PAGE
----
Dial H for Hero has rapidly morphed into
a video game of a comic book, unlocking an assortment of one-shot heroes and
villains. In another title, they might be considered rather lame, but in this
context, that’s the schtick. The more ridiculous and over the top, the better.
I initially thought this
to be a part of the Shazam franchise, a magic phone being not too far removed
from a magic subway car, and talk of the Thunderbolt Club. It could work, what with Shazam being so
successful at the moment. But if we are to maintain the video game atmosphere,
perhaps it’s best the comic be its own entity, separate from the greater DC
There is a rather jarring change
in the art style, not once but twice, as we go from standard comic book
illustration to something more animé in style, and then back again. I
appreciate the homage as much as anybody, but again, to keep Dial H it’s own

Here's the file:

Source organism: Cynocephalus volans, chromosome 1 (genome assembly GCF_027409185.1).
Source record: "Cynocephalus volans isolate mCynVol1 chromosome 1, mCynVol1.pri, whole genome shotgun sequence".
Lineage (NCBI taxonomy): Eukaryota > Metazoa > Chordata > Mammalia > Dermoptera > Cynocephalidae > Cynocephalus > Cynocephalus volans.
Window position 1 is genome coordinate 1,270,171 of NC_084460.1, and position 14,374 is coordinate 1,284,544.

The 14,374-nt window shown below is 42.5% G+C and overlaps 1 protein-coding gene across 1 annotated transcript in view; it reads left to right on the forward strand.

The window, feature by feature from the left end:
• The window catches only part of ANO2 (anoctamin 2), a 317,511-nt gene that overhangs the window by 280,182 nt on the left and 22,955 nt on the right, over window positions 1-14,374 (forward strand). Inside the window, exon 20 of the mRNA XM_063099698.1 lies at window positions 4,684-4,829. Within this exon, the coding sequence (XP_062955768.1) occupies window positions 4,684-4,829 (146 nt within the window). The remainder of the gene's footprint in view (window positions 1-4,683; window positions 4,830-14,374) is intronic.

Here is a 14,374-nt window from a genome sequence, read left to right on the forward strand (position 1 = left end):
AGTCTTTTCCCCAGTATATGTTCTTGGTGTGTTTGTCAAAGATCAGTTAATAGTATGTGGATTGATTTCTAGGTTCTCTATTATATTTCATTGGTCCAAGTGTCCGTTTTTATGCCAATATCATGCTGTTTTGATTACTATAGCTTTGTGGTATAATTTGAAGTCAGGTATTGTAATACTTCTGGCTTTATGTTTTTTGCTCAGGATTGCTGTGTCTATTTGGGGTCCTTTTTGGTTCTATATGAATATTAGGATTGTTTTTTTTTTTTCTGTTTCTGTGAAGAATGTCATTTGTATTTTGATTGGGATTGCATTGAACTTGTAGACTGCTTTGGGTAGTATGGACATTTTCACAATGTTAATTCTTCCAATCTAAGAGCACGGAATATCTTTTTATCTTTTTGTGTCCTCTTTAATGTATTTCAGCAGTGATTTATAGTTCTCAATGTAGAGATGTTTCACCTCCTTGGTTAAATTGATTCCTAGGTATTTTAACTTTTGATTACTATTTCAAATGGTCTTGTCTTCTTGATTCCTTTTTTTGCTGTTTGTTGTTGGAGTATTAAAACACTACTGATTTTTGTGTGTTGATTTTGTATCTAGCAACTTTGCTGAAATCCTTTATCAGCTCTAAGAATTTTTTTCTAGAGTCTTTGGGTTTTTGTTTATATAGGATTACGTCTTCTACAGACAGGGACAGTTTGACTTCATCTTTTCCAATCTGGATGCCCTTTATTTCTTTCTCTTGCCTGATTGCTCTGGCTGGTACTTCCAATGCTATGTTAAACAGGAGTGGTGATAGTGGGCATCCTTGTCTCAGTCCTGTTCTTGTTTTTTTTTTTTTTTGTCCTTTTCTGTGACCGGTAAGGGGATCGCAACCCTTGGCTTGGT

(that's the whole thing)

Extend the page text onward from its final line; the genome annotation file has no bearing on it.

thing, I feel it should settle on a single rendering style (whatever it may
be), and stick it that. It helps reinforce the brand.
It’s a bold, irreverent book,
with a nothing-is-off-limits attitude that I find refreshing. In an era where
so many titles are beholden to continuity, it’s refreshing to see something so
eager to go off the rails. Even the all-ages titles such as Bugs Bunny or
Scooby-Doo Team-Up have a need to stay in their respective lanes. But this one,
wherever it’s going, doesn’t need a road.